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The sound in triode mode compared to pentode was certainly not night and day. Triode mode brought a bit more openness and air that made the sound a bit more natural. Pentode had a bit more dynamics with better bass impact. It should be more matter of taste than compromise between higher power and better sound. 300 watts should perfectly drive most speakers on the market. Going for an extra 100 watts should only benefit a few very difficult loads. In either mode the Orthos XS remained accurate and delicate. Here they remained slightly different versus what I experienced with other big valve amplifiers. They sounded truly effortless and far more civilized than a CAT JL2 or JL3 for example. Their huge delivery of raw power always was accompanied by both ease and delicacy, never brute force.

On Sarah Lenka's Hush [Emotive Records] the jazz club ambience was superbly reproduced and with utmost clarity. So were the incredible presence and vocal fragility of the young singer. Over my two Luxman M-800a the soundstage was wider and the sound more liquid. Ayon's midrange was perhaps not as gorgeous and warm but still more accurate than my Orpheus Three M. With my Japanese amps the sound had a kind of organic density not obtainable from the others. On naturalness I'd say that the Ayons delivered the most realism followed by the Luxman then Orpheus Labs. In fact the Orthos XS had the kind of SET sound that made textural subtlety quite incomparable to the others. Sarah Lenka’s voice had all the soft subtle detail that clued me to the notion of closeness to how the music was recorded whilst the Luxmans provided a bit more romance and forward projection. In the end the Orthos XS did not sound ethereal like other tube amps I tried on my Vivids but were more holographic and three-dimensional.

On Peer Gynt conducted by Paavo Järvi [Virgin Classics] the depth was impressive and the accuracy and speed of transients outstanding. The Orpheus Three M are truly very good at this but the Orthos XS stood a clear step above my Swiss amps, demonstrating an effortless nature which eludes these transistors. Treble purity and the resultant soundstage enveloped me in the musical event. Powerful, taut and deep bass suggested a real-life experience because of its amazing linearity. In any area of the bandwidth the Orthos XS sounded natural due to this rare alliance between absence of compression and presence of organic feel. The Orthos XS had me hear the initial attack in adequate proportion to the subsequent resonant fundamental and resultant harmonics.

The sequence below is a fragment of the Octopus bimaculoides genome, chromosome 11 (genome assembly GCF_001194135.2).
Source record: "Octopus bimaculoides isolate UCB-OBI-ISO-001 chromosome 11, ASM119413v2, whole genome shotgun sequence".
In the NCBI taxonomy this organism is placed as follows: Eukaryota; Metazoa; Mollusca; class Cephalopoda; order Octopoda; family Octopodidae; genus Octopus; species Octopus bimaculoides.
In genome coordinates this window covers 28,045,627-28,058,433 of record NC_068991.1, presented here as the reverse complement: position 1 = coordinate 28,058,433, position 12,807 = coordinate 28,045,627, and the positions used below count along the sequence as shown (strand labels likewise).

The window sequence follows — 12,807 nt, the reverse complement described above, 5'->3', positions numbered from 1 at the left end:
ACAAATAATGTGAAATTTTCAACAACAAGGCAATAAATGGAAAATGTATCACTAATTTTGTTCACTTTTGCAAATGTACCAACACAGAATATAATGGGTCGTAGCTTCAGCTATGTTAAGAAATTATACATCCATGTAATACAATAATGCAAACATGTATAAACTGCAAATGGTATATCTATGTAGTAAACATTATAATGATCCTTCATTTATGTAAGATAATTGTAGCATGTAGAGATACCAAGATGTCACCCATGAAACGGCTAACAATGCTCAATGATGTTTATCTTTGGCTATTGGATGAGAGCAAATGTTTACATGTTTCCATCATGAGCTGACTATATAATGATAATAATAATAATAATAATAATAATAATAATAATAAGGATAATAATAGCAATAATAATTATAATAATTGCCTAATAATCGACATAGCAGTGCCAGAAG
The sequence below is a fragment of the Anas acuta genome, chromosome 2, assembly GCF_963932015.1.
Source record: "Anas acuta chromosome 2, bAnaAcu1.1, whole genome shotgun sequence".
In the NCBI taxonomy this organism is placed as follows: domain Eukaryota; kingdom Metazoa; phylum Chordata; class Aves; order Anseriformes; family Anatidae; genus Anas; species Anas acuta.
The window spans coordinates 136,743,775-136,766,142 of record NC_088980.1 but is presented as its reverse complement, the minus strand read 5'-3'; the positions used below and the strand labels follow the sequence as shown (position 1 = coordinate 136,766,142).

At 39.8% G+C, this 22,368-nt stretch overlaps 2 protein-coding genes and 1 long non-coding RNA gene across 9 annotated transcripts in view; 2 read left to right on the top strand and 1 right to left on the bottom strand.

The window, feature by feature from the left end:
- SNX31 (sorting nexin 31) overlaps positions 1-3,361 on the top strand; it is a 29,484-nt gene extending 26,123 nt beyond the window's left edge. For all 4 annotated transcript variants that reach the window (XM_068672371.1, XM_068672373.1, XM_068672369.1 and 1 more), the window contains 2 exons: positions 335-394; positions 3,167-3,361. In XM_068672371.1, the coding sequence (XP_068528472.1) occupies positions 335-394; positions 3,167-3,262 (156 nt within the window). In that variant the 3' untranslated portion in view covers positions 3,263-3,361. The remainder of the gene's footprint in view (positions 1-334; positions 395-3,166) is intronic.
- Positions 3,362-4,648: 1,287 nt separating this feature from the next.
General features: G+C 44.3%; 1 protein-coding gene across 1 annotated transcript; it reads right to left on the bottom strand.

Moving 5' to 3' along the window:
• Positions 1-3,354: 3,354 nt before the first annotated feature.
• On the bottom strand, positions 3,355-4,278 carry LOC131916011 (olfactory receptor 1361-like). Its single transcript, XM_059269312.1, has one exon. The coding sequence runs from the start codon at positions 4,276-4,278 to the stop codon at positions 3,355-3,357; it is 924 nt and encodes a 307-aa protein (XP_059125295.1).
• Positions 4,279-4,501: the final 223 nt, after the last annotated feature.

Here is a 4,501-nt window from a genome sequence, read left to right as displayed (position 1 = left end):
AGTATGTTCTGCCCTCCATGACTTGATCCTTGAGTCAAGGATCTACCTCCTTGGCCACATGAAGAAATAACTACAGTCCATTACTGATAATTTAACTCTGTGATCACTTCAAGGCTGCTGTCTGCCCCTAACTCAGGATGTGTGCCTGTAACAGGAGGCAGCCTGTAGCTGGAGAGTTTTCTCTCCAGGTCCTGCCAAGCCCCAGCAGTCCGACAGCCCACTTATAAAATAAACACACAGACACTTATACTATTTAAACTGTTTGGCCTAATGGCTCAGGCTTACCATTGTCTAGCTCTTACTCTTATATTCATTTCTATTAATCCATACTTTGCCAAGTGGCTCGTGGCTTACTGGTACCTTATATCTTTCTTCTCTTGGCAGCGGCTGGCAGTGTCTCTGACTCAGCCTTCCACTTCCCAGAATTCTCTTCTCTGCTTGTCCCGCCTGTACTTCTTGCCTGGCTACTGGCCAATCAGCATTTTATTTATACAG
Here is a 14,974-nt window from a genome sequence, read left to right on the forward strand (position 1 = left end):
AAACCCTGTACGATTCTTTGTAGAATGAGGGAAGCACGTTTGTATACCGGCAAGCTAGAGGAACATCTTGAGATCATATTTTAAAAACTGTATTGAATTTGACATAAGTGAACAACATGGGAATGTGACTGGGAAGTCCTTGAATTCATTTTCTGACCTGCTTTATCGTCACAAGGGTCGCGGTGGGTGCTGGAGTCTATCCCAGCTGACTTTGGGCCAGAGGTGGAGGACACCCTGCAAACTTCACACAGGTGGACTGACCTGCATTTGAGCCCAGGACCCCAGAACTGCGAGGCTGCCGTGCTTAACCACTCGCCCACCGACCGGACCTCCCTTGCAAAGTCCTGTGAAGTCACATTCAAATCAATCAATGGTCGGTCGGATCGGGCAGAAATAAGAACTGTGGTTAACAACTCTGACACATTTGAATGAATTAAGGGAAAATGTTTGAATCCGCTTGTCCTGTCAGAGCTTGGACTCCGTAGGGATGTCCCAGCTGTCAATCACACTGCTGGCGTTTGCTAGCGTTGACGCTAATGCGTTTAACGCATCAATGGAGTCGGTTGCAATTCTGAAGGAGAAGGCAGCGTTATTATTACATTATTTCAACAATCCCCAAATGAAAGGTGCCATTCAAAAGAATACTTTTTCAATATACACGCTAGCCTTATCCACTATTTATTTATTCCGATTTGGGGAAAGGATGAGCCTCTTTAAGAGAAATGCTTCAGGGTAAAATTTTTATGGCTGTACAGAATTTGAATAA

Listening to Cantate Domino featuring the Oscar Motet Choir [Proprius] the Orthos delivered a pleasant and realistic rendering of this very natural analog recording captured with only two Pearl TC4 microphones and one Revox A77 open-reel recorder. Accurate localization of each voice, extension in the bottom end and sensation of depth all felt completely respected. The Ayons were top performers with recorded acoustics and a profusion of ambient detail. On each track of this audiophile recording and despite its age I was able to feel the air floating inside the church within a fluid organ rendition. Church pipe organs are definitely a meaningful indicator of hifi accuracy especially for speakers and amps. Most audio systems cannot reproduce the correct intensity of the whole bandwidth and the first two octaves often sound too recessed or uncontrollably loud but never right.

A very stable amplifier associated with accurately designed speakers should resize the organ to its normal scale and make it breathe softly. [Ahem – normal size relative to even Joël's dedicated room really remains a misnomer when dealing with a church organ. When is the last time you tried to get an organ in there? - Ed]. That’s where the Orthos XS seemed very much at ease, opening up a huge soundstage well outside the Vivid K1s.

Playing sophisticated but more compressed music such as Tears For Fears’ Elemental [Mercury] the Orthos XS did not slam as hard as as my solid-state contenders but nevertheless demonstrated great skill with pop and electronica. Listening to the last opus of Tears For Fears after Curt Smith's leave at insane levels, the Austrian amps still remained very clean and cast a large deep soundstage. Very often big tube amplifiers do not offer the required density to get involving with Pop and Rock but the Orthos XS did. That was no small feat. The new KT150 seemed to be particularly efficient with this musical genre. Its huge reserves of power allowed for an effortless reproduction of large dynamic swings.

Conclusion. The Orthos XS monoblocks put an end to the guesswork formerly inherent in large tube amplifiers whilst crossing new thresholds of sonic performance. The sheer quantity of detail, drive, space and emotion revealed in familiar recordings was nothing short of outstanding. Thanks to their huge precision-regulated power supplies these monaural amplifiers handle the most demanding loads with ease, ensuring consistency of performance under seemingly any condition. 400 watts of class A power result in impressive dynamic headroom and tight deep resounding bass. Ultra-short circuits and audiophile-grade components convey a bold vivid freshness. Like other previously mentioned Germanic heroes of legend, the new Orthos XS come close to truly vanishing with an effortless naturalness commonly reserved to low-powered single ended triodes. Conceived as a cost-no-object tour de force, this final iteration of the circuit still seems affordable in absolute terms once we contemplate its actual competitors in the market place. That’s why a reasonable price for this kind of beast allied to top design quality, apparent reliability and fabulous sonics call for a Blue Moon award bestowed by a solid-state lover who could very easily live with Ayon's very big tube amps.
Ayon Audio website